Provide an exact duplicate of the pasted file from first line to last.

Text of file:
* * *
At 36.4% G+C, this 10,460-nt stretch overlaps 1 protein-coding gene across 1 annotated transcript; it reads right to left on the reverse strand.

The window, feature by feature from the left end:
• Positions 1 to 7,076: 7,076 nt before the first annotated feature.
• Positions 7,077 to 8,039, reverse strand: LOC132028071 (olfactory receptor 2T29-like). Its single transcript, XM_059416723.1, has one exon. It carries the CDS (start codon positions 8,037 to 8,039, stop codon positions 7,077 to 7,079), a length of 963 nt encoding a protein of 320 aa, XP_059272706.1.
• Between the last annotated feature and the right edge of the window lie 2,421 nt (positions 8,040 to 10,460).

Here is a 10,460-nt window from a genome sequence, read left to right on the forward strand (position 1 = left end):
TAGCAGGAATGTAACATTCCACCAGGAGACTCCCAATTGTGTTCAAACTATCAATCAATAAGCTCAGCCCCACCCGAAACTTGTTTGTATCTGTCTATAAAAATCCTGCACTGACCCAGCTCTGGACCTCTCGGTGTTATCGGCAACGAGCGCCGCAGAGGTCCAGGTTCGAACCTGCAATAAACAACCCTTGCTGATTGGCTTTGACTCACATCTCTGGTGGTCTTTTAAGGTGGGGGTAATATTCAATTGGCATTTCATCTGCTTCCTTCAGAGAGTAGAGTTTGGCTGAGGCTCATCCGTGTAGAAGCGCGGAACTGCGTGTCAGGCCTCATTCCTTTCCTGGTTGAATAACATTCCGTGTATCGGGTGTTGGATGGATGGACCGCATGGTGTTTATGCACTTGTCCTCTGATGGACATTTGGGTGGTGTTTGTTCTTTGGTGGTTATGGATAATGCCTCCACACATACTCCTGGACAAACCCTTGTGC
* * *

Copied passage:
At 36.4% G+C, this 10,460-nt stretch overlaps 1 protein-coding gene across 1 annotated transcript; it reads right to left on the reverse strand.

The window, feature by feature from the left end:
• Positions 1 to 7,076: 7,076 nt before the first annotated feature.
• Positions 7,077 to 8,039, reverse strand: LOC132028071 (olfactory receptor 2T29-like). Its single transcript, XM_059416723.1, has one exon. It carries the CDS (start codon positions 8,037 to 8,039, stop codon positions 7,077 to 7,079), a length of 963 nt encoding a protein of 320 aa, XP_059272706.1.
• Between the last annotated feature and the right edge of the window lie 2,421 nt (positions 8,040 to 10,460).

Here is a 10,460-nt window from a genome sequence, read left to right on the forward strand (position 1 = left end):
TAGCAGGAATGTAACATTCCACCAGGAGACTCCCAATTGTGTTCAAACTATCAATCAATAAGCTCAGCCCCACCCGAAACTTGTTTGTATCTGTCTATAAAAATCCTGCACTGACCCAGCTCTGGACCTCTCGGTGTTATCGGCAACGAGCGCCGCAGAGGTCCAGGTTCGAACCTGCAATAAACAACCCTTGCTGATTGGCTTTGACTCACATCTCTGGTGGTCTTTTAAGGTGGGGGTAATATTCAATTGGCATTTCATCTGCTTCCTTCAGAGAGTAGAGTTTGGCTGAGGCTCATCCGTGTAGAAGCGCGGAACTGCGTGTCAGGCCTCATTCCTTTCCTGGTTGAATAACATTCCGTGTATCGGGTGTTGGATGGATGGACCGCATGGTGTTTATGCACTTGTCCTCTGATGGACATTTGGGTGGTGTTTGTTCTTTGGTGGTTATGGATAATGCCTCCACACATACTCCTGGACAAACCCTTGTGC